Sports Medicine Research: In the Lab & In the Field: Coach-led Neuromuscular Warm-ups Reduce the Risk of Lower Extremity Injuries (Sports Med Res)
Thursday, January 5, 2012

Coach-led Neuromuscular Warm-ups Reduce the Risk of Lower Extremity Injuries

Effect of neuromuscular warm-up on injuries in female soccer and basketball athletes in urban public high schools: cluster randomized controlled trial.

LaBella CR, Huxford MR, Grissom J, Kim KY, Peng J, Christoffel KK.  Arch Pediatr Adolesc Med. 2011 Nov;165(11):1033-40.

Knee injuries account for a large amount of season-ending injuries and surgeries among high school female basketball and soccer players. Furthermore, injuries increase the risk for adverse long-term outcomes; for example, osteoarthritis. One way of reducing the acute and long-term implications of injuries would be to implement injury prevention programs. There is, however, only limited data about the effectiveness of coach-led neuromuscular training among mixed-ethnicity, predominately low-income, urban populations (a population that often does not have an athletic trainer). Therefore, the purpose of this cluster randomized control trial was to determine the effectiveness of one season of coach-led neuromuscular warm-ups on reducing lower extremity injuries among female soccer and basketball athletes in urban public high schools (Chicago). Ninety-five coaches (37% of the invited coaches) were randomized by school and 90 coaches completed the study (with 1492 athletes). Coaches assigned to the intervention group attended a 2-hour training session that instructed them on how to implement the 20-minute neuromuscular warm-up before practices and a shorter version before games. The warm-up consisted of jogging, dynamic motion (e.g., skipping, side shuffle), strengthening exercises (e.g., heel raises, squats), plyometrics (e.g., squat jumps, tuck jumps), and agility runs. The athletes were instructed to avoid dynamic knee valgus and to land from jumps with flexed hips and knees. Coaches were also taught to distinguish proper and improper form, and how to use verbal cues to promote proper techniques. Finally, coaches were provided a tool kit with DVDs, laminated cards, and printed educational materials. Research assistants attended practices biweekly to collect exposure and injury data (coaches kept record of who participated in games/practices), observe warm-up, and answer questions. Control coaches were advised to perform their usual warm-up routines. Injuries during games and practices were recorded if they resulted in time loss from practice or game. The intervention coaches used the neuromuscular warm-up in ~80% of practices (only 6 of 53 coaches used the neuromuscular warm-up at < 50% of practices). Athletes performing the neuromuscular warm-up had lower rates of gradual-onset lower extremity injuries, acute-onset noncontact lower extremity injuries, noncontact ankle sprains, and lower extremity injuries treated surgically. Further analyses showed that the athletes performing the neuromuscular training warm-up had lower incidence rate ratios (incidence among intervention group divided by incidence among control group) for acute-onset noncontact lower extremity injuries (ratio = 0.33), noncontact ankle sprains (ratio = 0.38), noncontact knee sprains (ratio = 0.30), and noncontact anterior cruciate ligament (ACL) injuries (ratio = 0.20). The number of athletes needed to treat to prevent 1 injury ranged from 46 athletes for acute, noncontact lower extremity injuries to 191 athletes for noncontact ACL injuries.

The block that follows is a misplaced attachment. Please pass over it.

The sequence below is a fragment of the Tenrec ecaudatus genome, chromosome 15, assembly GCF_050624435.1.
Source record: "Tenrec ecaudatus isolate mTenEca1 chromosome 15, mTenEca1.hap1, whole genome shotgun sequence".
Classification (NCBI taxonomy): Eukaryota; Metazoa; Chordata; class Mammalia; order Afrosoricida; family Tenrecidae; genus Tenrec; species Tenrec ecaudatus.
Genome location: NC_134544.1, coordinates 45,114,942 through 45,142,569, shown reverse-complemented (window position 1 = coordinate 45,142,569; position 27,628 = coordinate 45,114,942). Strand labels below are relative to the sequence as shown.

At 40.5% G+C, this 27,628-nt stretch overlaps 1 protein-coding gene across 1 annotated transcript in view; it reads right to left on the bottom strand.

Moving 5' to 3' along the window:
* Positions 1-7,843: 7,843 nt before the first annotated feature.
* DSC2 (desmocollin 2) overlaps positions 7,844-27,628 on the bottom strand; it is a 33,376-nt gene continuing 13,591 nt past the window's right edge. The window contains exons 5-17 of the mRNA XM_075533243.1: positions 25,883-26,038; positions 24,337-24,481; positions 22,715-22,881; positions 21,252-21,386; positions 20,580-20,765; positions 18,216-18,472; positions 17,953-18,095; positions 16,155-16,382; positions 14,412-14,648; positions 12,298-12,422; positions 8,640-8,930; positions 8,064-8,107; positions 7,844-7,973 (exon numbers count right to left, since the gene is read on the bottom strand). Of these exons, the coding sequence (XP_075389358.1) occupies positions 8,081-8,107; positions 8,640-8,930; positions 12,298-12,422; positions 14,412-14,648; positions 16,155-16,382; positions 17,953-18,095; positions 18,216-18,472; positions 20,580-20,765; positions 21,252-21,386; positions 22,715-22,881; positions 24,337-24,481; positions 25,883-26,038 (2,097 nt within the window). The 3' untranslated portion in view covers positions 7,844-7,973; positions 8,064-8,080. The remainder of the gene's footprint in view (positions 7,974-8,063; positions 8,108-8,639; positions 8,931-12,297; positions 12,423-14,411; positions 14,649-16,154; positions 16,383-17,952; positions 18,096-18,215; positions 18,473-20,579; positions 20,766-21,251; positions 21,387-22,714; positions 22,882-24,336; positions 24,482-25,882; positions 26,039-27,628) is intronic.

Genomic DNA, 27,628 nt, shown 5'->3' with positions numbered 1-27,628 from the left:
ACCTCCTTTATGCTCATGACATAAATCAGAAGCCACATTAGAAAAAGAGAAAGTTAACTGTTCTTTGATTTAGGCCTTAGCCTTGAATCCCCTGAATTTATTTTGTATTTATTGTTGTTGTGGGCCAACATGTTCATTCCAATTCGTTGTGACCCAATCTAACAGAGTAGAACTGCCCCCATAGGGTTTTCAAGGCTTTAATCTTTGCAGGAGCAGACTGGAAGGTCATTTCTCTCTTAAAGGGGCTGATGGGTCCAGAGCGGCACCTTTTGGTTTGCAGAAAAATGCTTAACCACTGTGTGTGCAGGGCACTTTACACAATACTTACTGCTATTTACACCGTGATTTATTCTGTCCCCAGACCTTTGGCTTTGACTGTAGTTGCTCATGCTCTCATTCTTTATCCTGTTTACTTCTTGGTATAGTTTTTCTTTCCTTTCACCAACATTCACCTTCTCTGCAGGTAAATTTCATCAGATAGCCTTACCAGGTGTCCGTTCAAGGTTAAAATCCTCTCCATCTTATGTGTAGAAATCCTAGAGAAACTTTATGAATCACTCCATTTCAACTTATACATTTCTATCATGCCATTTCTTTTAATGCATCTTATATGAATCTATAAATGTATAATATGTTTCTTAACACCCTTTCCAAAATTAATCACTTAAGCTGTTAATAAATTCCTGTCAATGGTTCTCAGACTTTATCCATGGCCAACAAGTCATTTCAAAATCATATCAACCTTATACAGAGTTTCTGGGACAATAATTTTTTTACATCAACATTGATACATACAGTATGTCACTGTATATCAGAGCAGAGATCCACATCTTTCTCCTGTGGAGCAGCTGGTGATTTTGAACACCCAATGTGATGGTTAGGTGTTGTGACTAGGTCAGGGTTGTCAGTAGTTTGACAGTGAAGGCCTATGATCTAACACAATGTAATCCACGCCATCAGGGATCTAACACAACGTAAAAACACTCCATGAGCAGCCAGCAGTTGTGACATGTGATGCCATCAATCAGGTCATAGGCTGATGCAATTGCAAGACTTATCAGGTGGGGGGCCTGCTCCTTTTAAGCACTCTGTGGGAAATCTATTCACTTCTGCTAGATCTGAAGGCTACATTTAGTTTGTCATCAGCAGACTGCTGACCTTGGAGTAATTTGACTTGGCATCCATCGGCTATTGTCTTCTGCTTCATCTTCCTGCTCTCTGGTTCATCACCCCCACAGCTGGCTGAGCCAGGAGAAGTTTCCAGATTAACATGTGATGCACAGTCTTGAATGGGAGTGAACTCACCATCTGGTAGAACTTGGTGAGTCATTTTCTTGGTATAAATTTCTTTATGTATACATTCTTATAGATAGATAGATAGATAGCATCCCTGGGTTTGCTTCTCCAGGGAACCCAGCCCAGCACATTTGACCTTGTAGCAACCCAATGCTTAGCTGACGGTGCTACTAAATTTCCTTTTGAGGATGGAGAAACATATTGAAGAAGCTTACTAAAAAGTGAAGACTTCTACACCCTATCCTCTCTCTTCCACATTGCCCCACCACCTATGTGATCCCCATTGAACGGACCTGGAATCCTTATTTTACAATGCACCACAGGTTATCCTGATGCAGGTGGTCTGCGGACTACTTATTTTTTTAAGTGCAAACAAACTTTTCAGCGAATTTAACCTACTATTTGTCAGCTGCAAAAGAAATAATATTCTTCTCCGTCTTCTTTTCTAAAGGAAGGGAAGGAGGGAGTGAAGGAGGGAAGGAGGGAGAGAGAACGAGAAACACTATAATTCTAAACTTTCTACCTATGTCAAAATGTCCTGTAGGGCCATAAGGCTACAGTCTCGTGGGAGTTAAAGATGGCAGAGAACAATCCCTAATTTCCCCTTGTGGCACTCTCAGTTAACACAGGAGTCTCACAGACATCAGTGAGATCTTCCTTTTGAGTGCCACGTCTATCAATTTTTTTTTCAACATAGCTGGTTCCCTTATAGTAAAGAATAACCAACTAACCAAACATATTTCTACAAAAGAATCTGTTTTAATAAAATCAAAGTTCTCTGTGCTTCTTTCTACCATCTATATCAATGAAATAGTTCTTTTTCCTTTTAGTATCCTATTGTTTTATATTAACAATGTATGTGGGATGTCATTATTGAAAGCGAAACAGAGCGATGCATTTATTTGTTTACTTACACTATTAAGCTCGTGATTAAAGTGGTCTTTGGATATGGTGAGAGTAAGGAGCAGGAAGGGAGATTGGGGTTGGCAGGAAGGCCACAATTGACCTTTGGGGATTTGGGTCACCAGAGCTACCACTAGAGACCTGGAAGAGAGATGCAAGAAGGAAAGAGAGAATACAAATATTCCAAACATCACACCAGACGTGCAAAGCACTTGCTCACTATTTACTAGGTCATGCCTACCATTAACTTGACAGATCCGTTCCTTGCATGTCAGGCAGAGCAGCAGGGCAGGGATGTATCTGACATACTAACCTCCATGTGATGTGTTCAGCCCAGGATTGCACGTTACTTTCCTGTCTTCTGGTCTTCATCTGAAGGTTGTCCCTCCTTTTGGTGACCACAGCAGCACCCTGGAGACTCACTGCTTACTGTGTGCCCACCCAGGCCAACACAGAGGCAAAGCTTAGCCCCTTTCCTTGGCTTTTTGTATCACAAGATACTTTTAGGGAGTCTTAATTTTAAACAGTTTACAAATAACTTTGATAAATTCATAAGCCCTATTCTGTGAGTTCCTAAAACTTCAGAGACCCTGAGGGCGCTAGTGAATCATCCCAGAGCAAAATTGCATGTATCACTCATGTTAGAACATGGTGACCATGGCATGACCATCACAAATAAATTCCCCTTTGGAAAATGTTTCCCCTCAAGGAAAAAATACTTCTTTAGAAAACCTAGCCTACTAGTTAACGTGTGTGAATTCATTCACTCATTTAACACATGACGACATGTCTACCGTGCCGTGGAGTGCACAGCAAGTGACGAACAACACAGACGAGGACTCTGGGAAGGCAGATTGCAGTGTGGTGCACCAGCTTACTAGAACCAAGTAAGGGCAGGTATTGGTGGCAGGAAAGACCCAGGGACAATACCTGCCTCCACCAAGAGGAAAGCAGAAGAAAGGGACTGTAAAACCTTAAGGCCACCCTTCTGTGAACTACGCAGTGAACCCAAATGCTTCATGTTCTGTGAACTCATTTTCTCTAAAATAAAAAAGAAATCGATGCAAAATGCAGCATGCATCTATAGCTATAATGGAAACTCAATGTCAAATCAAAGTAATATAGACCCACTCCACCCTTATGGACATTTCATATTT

This is an exciting study that demonstrates the potential effectiveness of a coach-led injury prevention program to reduce the risk of lower extremity injuries. A common concern about injury prevention program is how can they be implemented on a large scale. This study demonstrates that it can be done in an urban public school district that typically has limited access to athletic trainers. As the authors note, this study only followed the teams for one season so it is unclear if the coaches can implement the warm-up over several seasons or if they will require retraining. While more research will help answer key questions (e.g., do coaches need to be retrained? do these programs work in other sports?) perhaps it is time that we ask ourselves an important question as clinicians: Is it time to start talking to our coaches, athletic directors, and school districts about implementing injury prevention programs? Have you initiated an injury prevention program in your school?

Written by: Jeffrey Driban
Reviewed by: Kyle Harris

Related Posts:

LaBella CR, Huxford MR, Grissom J, Kim KY, Peng J, & Christoffel KK (2011). Effect of neuromuscular warm-up on injuries in female soccer and basketball athletes in urban public high schools: cluster randomized controlled trial. Archives of Pediatrics & Adolescent Medicine, 165 (11), 1033-40 PMID: 22065184

1 comments:

Gabriella Basile said...

I believe it is time to start talking to the parents, coaches, and athletic directors about injury prevention. They can help the sports medicine staff implement the proper techniques and programs while they are coaching the athletes or with their children at sporting events. It is important to educate everyone about how to reduce injuries, and the coaches are with the athlete everyday it would be easy for them to incorporate the program and watch over the athletes and make sure they are doing it properly.

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